Here is what Oregon political strategists and experts will be watching Tuesday:
How quickly is the race called? Good news for the East Coast-based TV networks: Oregon, already three hours behind on Pacific Standard Time, isn’t expected to take long to count the mail-in ballots because of their electronic tabulating machines. [snip]
Be careful not to read too much into the early tabulations, which are likely to heavily favor Obama because they will come out of Portland and Multnomah County, said Paul Gronke, a Reed College political science professor.
The showing in the strongholds. Heavy voting in Portland and surrounding Multnomah County are a good sign for Obama. He is expected to beat Clinton by a 2-to-1 margin in this metropolitan area “full of young Democrats under the age of 35,” said William Lunch, a political analyst with Oregon State University.
Clinton needs to perform well in southern Oregon and east of the Cascade Mountains – areas that are considered more rural and conservative. Following the strategy followed in other states, that’s where Clinton sent her husband to campaign. Look to Bend’s Deschutes County, Medford’s Jackson County and Pendleton’s Umatilla County, experts said. [snip]
How goes Marion County? The county, which is home to more than 300,000 residents and the state capitol of Salem, has yielded votes within 5 percentage points of the actual statewide primary results in 1988 and 2000 – the last elections with no incumbent president on the ballot. There is a mix of income levels in the area, from upscale liberals to blue collar workers. [snip]
Follow the demography. Political observers expect women to comprise as much as 58 percent of the statewide vote. That would appear to be a promising sign for Clinton, but polls in Oregon have shown Obama leading among women voters.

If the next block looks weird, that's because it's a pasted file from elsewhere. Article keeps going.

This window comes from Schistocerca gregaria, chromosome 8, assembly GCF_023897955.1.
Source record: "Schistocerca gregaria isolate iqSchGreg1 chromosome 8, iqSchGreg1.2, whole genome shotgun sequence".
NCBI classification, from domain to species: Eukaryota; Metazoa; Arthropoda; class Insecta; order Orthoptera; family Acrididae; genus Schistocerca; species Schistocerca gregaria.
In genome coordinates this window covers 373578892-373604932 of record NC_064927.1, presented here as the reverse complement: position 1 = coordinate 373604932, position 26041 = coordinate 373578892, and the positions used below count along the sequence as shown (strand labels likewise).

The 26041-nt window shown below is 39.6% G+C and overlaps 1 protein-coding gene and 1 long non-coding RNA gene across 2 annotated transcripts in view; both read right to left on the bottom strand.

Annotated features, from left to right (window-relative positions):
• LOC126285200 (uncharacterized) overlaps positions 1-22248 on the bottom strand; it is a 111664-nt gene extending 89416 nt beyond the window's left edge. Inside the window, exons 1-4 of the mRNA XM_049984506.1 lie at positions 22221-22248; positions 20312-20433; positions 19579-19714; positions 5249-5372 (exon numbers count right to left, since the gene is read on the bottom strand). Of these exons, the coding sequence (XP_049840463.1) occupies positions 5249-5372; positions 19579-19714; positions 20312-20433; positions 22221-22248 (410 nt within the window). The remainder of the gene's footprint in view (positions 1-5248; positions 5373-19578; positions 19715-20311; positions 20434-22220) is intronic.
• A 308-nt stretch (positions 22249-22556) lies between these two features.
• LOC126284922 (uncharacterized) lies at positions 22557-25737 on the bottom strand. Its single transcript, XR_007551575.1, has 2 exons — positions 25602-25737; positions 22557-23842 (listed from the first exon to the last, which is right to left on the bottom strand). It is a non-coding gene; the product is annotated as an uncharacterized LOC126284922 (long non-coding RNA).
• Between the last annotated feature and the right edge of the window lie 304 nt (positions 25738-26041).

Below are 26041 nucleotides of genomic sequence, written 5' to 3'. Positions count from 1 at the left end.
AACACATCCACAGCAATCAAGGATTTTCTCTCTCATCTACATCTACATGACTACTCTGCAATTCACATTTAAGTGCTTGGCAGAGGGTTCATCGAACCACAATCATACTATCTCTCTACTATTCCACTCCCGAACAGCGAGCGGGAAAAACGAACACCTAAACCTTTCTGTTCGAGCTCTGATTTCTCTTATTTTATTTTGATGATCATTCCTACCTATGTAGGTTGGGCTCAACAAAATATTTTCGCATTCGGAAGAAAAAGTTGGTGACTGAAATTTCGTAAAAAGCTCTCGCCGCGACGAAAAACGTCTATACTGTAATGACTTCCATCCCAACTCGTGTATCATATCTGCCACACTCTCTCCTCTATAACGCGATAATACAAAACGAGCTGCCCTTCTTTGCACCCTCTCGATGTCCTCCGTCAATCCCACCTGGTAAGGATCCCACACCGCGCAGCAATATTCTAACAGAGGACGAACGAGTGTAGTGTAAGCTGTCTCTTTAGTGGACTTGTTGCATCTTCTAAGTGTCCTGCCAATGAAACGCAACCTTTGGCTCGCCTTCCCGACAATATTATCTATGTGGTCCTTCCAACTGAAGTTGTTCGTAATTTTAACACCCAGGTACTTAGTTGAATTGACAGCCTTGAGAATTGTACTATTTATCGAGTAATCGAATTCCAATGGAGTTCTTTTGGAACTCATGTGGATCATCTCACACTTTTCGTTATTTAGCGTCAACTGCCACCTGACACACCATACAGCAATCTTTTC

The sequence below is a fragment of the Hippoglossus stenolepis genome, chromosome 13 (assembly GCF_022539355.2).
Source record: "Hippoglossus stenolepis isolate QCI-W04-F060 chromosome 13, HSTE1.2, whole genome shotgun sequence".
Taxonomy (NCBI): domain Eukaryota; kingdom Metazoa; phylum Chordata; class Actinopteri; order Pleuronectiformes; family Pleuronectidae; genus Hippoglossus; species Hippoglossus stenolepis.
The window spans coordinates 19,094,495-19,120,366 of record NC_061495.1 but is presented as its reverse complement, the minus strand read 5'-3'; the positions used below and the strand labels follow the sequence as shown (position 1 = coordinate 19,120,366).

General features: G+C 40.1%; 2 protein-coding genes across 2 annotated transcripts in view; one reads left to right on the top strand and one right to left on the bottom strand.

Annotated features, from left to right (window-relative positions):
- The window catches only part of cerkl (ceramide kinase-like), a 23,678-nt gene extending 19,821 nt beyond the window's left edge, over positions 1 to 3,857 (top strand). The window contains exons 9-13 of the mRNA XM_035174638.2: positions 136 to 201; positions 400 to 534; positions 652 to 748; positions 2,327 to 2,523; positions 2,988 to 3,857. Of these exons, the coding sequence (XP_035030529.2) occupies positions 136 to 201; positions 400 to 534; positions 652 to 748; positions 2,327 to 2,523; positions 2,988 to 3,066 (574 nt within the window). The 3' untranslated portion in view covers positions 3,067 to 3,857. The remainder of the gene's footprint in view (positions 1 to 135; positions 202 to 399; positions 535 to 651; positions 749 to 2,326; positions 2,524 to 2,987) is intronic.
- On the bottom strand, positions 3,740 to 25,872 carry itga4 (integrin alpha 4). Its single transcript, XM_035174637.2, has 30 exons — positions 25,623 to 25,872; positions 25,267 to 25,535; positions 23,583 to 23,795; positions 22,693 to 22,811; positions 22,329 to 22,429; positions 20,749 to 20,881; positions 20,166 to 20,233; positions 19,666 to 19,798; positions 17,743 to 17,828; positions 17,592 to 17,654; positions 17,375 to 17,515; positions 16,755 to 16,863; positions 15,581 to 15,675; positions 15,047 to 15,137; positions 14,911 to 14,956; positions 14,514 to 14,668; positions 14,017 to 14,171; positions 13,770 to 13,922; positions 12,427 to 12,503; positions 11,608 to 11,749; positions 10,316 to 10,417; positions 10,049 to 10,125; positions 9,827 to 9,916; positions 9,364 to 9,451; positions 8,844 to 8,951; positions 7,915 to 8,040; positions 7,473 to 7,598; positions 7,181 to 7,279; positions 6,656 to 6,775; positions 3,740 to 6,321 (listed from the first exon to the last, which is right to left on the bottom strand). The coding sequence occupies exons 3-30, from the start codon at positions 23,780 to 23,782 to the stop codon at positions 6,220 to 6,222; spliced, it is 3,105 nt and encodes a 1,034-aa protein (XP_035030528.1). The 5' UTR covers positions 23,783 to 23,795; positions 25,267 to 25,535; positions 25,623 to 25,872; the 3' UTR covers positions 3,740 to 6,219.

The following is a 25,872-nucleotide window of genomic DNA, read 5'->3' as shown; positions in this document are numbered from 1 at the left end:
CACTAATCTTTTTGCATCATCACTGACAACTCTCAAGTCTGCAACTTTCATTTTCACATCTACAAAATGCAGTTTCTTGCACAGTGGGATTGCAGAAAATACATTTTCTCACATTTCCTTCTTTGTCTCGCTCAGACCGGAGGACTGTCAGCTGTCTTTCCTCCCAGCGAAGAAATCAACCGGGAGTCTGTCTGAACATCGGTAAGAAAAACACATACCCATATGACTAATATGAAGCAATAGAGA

West of Portland, Washington County will be a good gauge of suburban female voters. If Clinton has strength in the state other than in rural and small-town areas, she could find it in this county, said Wiener.
To test Obama’s support among blue-collar Democrats, look to heavily industrialized Albany in Linn County about 70 miles south of Portland, Hibbitts said. [snip]
For a glimpse at the Hispanic vote, look to Woodburn in Marion County, where half of the 20,000 residents are Latino. Good advance work led Obama to eat lunch at a local Mexican restaurant there earlier this month.
To measure college activity, keep an eye on Corvallis in Benton County. Home to Oregon State University and high-tech workers at the major employer, Hewlett Packard, Obama should win the area by a 2-1 margin, Lunch said.
What’s the turnout? With the presidential primary and closely contested Democratic primaries for U.S. Senate (the seat held by Republican Gordon Smith), attorney general and secretary of state, experts are predicting a “turnout” of 60 percent or more. In Oregon, which conducts elections by mail, the measure of turnout is actually the percentage of ballots returned.